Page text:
Story by Debbi Casini Klein | Audio edited by Louis D’Aria
It was an idea Kathleen Hower and two friends had more than 25 years ago: to gather perfectly viable medical supplies that were no longer needed or used, and get them to hospitals that were in dire need of them, here in Pittsburgh and internationally.
That was the beginning of Global Links.
“We started Global links back in 1989, three women, we had all traveled extensively” Kathleen said. “We knew medical materials were needed where we had traveled. We all had worked together and knew we could find creative ways to address the needs.”
She began working with health institutions in Pittsburgh, then around the country, to recover materials that are no longer needed and would end up in a landfill. The process grew and grew, and now more than $183 million worth of materials have been distributed to 25 countries.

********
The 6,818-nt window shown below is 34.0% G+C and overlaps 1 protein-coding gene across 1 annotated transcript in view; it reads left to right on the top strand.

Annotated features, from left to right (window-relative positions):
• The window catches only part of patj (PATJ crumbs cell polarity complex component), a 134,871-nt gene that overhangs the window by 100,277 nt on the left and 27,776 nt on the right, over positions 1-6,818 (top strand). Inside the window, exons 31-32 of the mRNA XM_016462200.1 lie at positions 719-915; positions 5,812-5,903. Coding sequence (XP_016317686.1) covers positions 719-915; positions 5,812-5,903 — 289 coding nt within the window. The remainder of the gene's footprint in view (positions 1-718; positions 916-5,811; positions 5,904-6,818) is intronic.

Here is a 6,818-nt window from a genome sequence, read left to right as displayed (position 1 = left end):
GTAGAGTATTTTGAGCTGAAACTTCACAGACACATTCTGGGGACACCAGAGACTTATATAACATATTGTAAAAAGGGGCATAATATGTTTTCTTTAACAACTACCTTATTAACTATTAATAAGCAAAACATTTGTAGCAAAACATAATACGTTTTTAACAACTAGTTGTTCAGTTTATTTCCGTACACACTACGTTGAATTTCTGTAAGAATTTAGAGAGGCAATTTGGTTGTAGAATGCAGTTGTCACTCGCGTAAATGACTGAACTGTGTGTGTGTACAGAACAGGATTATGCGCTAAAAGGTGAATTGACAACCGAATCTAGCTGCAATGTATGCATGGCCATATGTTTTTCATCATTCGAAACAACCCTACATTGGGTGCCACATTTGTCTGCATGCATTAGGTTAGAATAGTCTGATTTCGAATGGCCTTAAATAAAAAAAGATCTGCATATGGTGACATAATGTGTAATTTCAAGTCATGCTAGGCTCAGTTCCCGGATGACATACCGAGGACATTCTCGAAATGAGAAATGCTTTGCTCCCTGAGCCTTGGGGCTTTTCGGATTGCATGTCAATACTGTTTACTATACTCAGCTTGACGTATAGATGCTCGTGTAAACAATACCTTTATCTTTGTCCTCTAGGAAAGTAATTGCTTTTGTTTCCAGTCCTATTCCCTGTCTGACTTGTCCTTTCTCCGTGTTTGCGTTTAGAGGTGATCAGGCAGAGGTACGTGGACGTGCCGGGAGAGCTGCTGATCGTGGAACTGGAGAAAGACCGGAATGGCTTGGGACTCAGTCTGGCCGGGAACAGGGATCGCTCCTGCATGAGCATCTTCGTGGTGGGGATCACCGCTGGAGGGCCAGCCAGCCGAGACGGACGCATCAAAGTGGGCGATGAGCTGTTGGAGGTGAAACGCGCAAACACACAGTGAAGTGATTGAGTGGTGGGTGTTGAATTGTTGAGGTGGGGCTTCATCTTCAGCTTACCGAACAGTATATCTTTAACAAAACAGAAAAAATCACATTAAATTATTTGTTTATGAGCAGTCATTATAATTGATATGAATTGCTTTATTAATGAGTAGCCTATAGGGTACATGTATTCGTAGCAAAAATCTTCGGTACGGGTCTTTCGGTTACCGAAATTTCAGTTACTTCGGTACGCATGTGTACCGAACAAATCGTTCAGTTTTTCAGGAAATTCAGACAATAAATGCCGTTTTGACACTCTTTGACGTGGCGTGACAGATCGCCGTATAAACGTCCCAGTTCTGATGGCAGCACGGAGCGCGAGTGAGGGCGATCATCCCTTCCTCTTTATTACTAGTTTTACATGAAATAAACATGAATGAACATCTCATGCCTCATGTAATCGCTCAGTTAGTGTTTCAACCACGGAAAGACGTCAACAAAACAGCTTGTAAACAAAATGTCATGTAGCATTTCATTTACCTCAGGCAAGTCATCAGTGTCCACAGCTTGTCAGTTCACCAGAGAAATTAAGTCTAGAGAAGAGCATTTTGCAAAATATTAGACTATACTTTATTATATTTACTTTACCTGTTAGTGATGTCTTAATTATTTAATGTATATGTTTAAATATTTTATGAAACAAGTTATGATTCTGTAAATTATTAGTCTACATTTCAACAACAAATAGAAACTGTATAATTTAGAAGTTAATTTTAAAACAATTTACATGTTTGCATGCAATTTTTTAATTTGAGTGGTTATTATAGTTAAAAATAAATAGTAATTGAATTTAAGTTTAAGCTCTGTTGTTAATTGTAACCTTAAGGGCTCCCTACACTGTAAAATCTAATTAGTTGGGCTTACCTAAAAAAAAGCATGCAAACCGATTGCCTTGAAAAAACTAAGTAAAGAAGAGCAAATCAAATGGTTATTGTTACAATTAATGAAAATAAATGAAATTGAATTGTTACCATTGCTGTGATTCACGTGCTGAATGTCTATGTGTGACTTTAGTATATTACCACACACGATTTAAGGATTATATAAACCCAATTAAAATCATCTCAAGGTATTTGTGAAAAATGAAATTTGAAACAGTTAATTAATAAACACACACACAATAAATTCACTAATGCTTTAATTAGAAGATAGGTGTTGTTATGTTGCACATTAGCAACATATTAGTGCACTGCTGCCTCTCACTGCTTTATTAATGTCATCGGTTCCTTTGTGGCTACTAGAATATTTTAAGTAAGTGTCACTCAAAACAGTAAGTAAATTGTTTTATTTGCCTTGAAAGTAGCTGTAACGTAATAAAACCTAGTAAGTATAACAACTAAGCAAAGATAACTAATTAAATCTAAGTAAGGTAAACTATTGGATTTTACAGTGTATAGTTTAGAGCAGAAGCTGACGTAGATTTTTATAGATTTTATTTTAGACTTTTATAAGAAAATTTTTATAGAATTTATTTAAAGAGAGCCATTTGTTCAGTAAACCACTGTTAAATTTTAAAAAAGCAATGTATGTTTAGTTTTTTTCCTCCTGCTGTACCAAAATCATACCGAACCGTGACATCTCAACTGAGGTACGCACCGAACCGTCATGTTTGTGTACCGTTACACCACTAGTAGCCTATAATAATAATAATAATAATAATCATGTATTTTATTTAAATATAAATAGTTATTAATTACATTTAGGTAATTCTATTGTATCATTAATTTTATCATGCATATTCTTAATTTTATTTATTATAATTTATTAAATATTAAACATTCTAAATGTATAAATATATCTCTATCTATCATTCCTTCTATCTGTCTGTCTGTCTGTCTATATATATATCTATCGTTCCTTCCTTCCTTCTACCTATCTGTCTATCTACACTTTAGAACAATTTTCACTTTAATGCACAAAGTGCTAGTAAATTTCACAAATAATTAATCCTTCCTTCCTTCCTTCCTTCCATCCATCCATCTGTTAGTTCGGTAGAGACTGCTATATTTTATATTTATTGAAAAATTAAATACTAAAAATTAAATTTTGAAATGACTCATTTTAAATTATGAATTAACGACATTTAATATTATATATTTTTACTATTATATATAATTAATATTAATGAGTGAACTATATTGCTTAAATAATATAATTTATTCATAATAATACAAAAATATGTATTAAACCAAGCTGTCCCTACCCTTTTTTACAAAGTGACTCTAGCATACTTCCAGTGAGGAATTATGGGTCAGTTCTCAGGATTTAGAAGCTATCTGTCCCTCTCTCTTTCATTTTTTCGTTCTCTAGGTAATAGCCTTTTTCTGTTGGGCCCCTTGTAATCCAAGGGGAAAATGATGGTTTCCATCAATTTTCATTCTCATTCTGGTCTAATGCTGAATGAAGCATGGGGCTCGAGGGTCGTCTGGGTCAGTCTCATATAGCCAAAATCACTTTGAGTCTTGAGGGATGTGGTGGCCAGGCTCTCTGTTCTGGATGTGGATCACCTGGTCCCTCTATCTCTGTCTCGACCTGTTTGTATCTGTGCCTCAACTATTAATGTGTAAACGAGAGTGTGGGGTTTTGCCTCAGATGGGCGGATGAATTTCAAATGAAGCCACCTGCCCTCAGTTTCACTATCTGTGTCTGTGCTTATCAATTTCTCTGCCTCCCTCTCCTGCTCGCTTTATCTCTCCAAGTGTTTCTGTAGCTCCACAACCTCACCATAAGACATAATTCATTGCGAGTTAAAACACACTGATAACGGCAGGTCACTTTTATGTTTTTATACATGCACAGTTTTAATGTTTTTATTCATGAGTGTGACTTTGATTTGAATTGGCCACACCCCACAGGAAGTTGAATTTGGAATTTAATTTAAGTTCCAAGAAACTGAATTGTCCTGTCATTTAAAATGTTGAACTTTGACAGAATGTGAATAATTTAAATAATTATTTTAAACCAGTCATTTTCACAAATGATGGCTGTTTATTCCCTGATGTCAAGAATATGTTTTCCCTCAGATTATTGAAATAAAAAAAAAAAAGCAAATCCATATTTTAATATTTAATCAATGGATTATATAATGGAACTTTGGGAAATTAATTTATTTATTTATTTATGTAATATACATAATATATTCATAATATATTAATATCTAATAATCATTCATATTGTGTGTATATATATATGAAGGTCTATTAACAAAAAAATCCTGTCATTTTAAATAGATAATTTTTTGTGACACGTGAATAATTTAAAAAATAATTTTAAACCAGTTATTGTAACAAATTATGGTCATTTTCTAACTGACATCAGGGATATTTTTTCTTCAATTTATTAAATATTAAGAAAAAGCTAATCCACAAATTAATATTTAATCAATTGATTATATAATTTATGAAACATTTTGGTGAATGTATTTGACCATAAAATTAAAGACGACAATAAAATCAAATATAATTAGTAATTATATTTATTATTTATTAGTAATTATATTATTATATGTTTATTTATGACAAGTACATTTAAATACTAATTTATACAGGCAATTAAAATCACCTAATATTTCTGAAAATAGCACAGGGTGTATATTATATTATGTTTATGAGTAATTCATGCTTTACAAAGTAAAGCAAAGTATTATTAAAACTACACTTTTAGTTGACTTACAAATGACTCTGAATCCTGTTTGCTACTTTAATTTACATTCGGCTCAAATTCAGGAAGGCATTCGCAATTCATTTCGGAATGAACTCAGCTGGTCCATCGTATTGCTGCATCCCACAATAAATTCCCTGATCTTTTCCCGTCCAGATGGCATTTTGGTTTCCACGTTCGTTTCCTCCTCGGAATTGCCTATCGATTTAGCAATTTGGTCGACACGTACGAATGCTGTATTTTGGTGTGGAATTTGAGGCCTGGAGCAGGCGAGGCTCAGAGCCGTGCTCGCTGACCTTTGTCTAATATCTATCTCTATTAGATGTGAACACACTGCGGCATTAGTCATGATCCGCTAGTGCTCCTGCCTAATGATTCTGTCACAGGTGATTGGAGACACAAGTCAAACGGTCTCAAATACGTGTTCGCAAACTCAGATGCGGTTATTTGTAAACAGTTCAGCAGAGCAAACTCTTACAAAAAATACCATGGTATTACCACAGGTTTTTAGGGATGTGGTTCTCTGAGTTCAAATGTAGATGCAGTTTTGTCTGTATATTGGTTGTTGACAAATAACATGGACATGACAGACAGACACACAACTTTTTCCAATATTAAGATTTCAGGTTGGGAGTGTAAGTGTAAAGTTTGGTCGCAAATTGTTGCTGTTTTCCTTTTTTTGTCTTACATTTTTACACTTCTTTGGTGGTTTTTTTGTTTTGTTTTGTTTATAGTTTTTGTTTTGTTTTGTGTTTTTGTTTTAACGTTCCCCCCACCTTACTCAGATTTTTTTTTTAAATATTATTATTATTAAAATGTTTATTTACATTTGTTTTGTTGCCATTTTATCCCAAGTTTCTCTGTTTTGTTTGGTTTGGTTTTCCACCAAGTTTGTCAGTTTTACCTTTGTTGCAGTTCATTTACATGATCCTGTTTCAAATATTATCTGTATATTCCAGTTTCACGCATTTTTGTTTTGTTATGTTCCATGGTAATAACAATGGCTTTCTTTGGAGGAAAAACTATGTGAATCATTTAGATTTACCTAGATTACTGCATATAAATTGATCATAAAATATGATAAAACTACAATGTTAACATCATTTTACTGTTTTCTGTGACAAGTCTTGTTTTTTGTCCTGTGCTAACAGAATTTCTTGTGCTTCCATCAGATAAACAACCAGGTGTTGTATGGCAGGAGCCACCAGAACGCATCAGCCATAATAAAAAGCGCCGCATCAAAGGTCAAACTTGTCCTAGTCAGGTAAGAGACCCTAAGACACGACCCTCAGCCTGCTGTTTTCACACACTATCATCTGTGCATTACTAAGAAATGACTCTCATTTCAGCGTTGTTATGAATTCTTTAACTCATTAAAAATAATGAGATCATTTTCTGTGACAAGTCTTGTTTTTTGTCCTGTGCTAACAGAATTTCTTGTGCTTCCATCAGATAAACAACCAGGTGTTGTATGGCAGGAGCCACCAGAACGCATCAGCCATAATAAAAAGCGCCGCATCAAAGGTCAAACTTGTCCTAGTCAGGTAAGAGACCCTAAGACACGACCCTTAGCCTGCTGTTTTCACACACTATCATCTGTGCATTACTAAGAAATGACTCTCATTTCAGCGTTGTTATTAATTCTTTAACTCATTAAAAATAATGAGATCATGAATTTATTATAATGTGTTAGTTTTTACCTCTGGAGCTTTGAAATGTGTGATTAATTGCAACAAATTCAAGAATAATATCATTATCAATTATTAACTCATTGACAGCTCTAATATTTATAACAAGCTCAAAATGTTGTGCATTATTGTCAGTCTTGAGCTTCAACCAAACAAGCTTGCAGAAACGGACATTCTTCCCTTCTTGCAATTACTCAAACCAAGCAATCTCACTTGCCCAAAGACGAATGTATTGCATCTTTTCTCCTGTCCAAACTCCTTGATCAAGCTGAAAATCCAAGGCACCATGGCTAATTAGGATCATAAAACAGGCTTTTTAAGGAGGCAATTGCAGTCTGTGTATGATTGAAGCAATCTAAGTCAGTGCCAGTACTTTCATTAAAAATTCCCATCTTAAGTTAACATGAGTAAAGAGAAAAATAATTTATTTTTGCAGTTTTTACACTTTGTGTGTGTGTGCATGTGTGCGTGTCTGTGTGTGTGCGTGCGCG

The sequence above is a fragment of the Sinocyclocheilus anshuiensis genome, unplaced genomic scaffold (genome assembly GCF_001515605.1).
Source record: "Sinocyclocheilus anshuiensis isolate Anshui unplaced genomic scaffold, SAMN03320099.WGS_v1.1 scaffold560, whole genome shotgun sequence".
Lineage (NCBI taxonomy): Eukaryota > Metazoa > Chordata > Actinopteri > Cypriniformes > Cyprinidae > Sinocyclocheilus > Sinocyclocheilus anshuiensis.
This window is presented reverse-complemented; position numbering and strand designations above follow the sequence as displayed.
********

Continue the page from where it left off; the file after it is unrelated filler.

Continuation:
Kathleen sees the impact as three-fold: It’s a win for the environment, for the hospitals who can put discarded materials to good use and for the people who receive better health care. Some things as simple as a suture have saved so many lives. A good example is a woman from Malawi, Diana.
“Sutures are the stitches to need to have any kind of surgery. Diana was an example in a hospital in Malawi, came in carrying twins. She was in labor and needed to have a C-section, so to save her life and the baby’s life, they had to have sutures on hand to be able to perform a C-section. In order to save her life, and they needed another kind of sutures. So, they had that because Global Links had sent that. We had worked with one of the local hospitals, Magee Women’s Hospital to provide sutures there.”